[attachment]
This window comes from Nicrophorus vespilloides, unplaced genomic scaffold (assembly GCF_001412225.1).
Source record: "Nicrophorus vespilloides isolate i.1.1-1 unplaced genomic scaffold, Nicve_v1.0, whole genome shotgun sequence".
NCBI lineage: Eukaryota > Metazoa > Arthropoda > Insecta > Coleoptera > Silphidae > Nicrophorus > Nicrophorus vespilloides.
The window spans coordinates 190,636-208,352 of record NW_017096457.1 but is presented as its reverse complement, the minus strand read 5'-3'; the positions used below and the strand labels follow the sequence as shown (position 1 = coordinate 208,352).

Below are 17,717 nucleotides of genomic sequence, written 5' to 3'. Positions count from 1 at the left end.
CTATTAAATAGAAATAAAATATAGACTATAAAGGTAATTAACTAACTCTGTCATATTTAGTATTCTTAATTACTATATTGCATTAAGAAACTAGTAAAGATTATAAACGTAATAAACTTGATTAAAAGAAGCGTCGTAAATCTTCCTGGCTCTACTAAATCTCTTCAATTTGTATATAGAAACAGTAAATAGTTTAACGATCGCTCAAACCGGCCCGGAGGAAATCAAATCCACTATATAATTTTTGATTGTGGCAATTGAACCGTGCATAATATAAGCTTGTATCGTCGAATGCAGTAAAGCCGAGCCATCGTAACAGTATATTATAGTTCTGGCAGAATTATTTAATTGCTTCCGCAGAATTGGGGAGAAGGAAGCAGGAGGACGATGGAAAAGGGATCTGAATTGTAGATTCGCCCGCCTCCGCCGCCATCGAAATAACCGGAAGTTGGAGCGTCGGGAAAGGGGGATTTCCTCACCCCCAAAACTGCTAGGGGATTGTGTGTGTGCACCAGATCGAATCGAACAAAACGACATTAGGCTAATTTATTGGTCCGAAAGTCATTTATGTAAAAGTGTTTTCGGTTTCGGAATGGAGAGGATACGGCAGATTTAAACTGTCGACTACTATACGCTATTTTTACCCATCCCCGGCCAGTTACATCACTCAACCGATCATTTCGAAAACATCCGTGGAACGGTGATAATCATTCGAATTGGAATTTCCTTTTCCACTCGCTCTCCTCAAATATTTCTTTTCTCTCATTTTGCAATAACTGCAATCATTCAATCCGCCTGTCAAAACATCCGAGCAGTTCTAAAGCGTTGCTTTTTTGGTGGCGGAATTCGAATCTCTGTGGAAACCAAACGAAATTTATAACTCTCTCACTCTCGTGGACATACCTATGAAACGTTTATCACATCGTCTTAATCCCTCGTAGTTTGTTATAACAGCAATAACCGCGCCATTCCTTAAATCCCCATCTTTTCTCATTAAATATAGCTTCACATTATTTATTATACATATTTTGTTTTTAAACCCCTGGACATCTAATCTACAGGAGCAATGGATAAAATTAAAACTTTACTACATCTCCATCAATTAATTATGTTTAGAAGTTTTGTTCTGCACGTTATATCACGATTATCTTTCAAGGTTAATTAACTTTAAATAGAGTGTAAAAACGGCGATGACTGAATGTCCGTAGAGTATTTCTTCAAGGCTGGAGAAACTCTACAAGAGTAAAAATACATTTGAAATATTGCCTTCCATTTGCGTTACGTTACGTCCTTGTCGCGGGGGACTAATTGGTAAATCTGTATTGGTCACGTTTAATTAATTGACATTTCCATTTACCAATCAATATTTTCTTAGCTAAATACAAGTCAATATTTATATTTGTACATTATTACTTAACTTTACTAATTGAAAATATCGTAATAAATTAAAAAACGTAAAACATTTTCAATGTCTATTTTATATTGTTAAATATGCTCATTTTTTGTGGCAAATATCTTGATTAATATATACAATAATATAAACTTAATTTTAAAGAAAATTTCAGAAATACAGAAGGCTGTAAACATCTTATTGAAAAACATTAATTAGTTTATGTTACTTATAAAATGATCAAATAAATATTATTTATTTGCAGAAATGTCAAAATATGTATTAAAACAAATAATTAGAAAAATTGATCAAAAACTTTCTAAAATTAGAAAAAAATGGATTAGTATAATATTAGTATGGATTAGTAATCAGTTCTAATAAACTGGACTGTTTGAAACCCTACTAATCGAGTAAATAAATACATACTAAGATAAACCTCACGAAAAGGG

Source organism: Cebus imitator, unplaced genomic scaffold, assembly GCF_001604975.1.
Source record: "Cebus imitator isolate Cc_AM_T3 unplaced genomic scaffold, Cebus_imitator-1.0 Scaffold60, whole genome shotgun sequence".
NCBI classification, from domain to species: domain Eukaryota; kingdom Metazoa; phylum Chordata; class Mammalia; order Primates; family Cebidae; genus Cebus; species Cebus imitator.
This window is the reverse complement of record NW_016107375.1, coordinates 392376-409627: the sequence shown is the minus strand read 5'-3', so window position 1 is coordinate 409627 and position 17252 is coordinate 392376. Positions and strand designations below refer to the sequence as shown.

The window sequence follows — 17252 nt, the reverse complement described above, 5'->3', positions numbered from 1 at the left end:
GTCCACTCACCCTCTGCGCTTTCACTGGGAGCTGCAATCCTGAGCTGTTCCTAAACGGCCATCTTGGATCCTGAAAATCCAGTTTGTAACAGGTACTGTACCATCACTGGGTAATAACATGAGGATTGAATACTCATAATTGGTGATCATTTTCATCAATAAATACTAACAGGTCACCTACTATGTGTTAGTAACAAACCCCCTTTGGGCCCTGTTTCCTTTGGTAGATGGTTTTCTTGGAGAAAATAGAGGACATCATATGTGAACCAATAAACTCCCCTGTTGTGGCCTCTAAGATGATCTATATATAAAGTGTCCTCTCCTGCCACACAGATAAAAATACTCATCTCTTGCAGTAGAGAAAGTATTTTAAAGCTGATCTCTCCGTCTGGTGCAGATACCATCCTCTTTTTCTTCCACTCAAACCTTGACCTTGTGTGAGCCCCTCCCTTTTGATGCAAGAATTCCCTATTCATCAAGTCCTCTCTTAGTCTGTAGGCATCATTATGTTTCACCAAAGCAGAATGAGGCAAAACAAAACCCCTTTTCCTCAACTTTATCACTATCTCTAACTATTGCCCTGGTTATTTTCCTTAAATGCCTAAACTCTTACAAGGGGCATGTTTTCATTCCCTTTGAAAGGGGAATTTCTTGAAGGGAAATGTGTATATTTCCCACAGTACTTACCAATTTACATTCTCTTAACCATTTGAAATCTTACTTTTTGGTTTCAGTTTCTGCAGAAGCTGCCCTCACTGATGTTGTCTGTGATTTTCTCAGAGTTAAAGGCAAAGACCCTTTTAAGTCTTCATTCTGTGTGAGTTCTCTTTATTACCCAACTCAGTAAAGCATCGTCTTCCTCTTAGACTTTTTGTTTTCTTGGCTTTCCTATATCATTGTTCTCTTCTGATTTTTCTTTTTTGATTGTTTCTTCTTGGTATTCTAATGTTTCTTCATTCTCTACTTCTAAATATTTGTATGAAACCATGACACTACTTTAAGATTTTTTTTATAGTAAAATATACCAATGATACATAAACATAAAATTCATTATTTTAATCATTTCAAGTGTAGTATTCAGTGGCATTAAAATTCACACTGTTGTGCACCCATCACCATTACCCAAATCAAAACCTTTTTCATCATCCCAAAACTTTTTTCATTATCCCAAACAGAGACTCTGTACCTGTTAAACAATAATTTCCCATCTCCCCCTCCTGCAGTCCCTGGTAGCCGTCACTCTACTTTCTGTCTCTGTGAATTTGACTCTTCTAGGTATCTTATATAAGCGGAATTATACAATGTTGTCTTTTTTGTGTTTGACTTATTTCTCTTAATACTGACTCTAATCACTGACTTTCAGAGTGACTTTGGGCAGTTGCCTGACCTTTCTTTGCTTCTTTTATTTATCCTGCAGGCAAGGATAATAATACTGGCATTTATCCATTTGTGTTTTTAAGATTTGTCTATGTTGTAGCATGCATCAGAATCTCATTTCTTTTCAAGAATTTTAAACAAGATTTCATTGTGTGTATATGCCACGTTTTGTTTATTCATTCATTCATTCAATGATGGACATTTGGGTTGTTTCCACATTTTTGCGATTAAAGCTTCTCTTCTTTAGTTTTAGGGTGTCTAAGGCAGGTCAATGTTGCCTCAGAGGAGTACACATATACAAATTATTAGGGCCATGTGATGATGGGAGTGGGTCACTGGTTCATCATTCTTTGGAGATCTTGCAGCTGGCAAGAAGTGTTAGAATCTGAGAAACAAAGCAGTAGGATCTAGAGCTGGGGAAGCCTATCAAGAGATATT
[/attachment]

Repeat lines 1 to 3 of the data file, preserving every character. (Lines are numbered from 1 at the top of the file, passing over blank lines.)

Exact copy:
This window comes from Nicrophorus vespilloides, unplaced genomic scaffold (assembly GCF_001412225.1).
Source record: "Nicrophorus vespilloides isolate i.1.1-1 unplaced genomic scaffold, Nicve_v1.0, whole genome shotgun sequence".
NCBI lineage: Eukaryota > Metazoa > Arthropoda > Insecta > Coleoptera > Silphidae > Nicrophorus > Nicrophorus vespilloides.